Should Annie Hall have beaten Star Wars for Best Picture in 1977?
You know, I love rankings and lists as much as anybody, but if there ever was an “apples and oranges” case, this would be it.
However, if a choice must be made, I go with Star Wars.
If he hadn’t won (Woody that is) people might not be so apt to say he peaked early
plus he should have won for Manhattan.
Eraserhead has the best of both.
Huh, look at that. Annie Hall was a very well-written movie but Star Wars was the game changer. This pairing seems…. .familiar….
@Polarisdib what pairing? Hurt locker? I wouldn’t say hurt lockers writing was great. Good, but it’s not what makes the movie like with Annie Hall.
“If he hadn’t won (Woody that is) people might not be so apt to say he peaked early”
He peaked early regardless.
And neither should have won is my answer.
I can’t remember where I heard it, but I heard of all the lowest grossing best picture winners in Oscar history, Annie Hall was the lowest.
I never liked Annie Hall, though the true best picture of the year was Close Encounters.
The only groundbreaking science fiction film for that time only a few years earlier in 1968 never achieve the best picture category: Kubrick’s “2001 A Space Odyssey”…
Re: “Hurt Locker”?
If it’s writing versus technology, then how about A Serious Man? Either way, the precise form is not the comparison I was making, just the feel of technological game-changer versus old-fashioned storytelling, which, yes, The Hurt Locker is in comparison.
“Old fashioned” not meant to be taken literally, is what I mean.
“He peaked early regardless”
I disagree. Every decade he makes very good films.
I agree: Close Encounters was the best picture that year.
If I were a voter, and given the ballot (Annie Hall, The Goodbye Girl, Julia, Star Wars, The Turning Point), yeah, I would have picked Annie Hall. After I stopped screaming that The Goodbye Girl was nominated.
I still feel the same way, even though I’d rather watch Star Wars 9 times out of 10.
i gotcha dib.
an interesting parallel pair up would be Avatar+Star Wars vs. A Serious Man+Annie Hall. I’d watch that fight.
-Close Encounters was the best picture that year-
There are so many good films from ’77. I mentioned Eraserhead already, also:
Altman’s 3 Women
Charles Burnett’s Killer of Sheep
Peter Weir’s The Last Wave
George Romero’s Martin
Scorsese’s New York, New York
David Cronenberg’s Rabid
Dario Argento’s Suspiria
Luis Buñuel That Obscure Object of Desire
. . .
other than what star wars went on to do (we cant see the future so that is not valid) why should have Star wars won?
The Oscars are bullshit anyway … if best picture meant anything, it wouldnt limit its self to “english language”.
There are reasons Woody Allen really didnt give a shit about his Oscar.
For what’s its worth given the five options the voters had to choose from, I think they made the right decision. Was Annie Hall the best film made in the world that year? Probably not, no.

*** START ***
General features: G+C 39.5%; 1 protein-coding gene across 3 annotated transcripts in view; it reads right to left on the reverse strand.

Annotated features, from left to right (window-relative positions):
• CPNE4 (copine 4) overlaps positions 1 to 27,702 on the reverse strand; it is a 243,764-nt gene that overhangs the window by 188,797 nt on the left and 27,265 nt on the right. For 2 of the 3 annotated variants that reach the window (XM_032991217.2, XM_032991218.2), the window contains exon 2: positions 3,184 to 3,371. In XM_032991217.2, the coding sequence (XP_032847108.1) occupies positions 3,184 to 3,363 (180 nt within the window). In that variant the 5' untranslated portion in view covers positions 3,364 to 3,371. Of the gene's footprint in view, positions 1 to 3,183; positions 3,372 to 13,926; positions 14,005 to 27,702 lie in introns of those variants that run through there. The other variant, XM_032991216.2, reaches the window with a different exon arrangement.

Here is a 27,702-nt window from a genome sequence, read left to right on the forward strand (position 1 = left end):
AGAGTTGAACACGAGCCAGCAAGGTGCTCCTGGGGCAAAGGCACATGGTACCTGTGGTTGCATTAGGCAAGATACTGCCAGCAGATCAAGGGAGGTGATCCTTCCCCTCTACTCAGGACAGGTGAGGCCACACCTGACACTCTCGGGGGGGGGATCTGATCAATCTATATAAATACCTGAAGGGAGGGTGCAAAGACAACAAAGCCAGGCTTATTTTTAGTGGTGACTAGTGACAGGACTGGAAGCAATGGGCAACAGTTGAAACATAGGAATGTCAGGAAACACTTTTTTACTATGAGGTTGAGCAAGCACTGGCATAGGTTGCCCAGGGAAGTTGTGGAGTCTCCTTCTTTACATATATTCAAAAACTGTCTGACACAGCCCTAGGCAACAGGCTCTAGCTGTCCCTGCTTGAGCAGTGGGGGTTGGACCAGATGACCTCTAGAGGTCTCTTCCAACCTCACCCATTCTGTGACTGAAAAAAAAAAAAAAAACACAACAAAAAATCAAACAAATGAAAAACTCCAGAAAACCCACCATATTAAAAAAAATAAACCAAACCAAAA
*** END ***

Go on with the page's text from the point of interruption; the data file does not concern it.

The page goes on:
The Turning Point totally got robbed!
Annie Hall is the movie the critics still talk about, and Star Wars is the movie everybody else still talks about, watches and is an integral part of American pop culture. Of course Star Wars should have won, but the Oscars never pick the right movies for best picture anyway. All about politics and nothing more.
Seriously, does anyone nowadays even know what The Turning Point is or what it was all about? Or am I out of the loop and don’t realize that Black Swan is giving it a resurgence?
I think Annie Hall deserves its win, not just for that year but for being one of the best films of the 1970s and, yes, of all time. Star Wars deserves to be in that line-up, as does Close Encounters.
The Goodbye Girl is cute, at best, and really is a travesty that it made it to the list. The Turning Point, too.
Julia, on the other hand, is a really beautiful piece that unfortunately has been forgotten. It should have a resurgence. In it, Fonda and Redgrave do some of the best work of their lives.
For such an amazing decade of American cinema, this is really a weak year. Or, at least it is if judged by these titles, where two of them clearly stick out as not deserving to be there.
The two biggest failures in academy award history:
1.Ordinary People beating Raging Bull. What a joke. who cares about Ordinary People now? Nobody, except for maybe Den ;-)
2.Shakespeare In Love beating Thin Red Line. again, another joke, for generally the same reasons.
I like Ordinary People as do many people that see it.
I would have given the oscar to The Elephant Man
Thin Red Line likely split votes with Ryan and u dont want to know what I would have picked that year (:
Ordinary People is a film that studies the destruction of a family in minute detail. Mary Tyler Moore’s coldness, Timothy Hutton’s confusion and Donald Sutherland’s helplessness are all palpable, as is the sad autumn feel of the film.
Having said that, it is not the timeless stunning masterpiece that Raging Bull is. Having said that, the best picture of 1980 was The Empire Strikes Back (and yes, I’m aware I’m probably the only person on MUBI who thinks this.)
For 1998, I would have gone with The Truman Show. Shakespeare in Love was awfull and even more hated by Shakespeare people than by film people.
Star Wars was the better film.
….as was The Empire Strikes Back in 1980.
What the hell? no love for Annie Hall???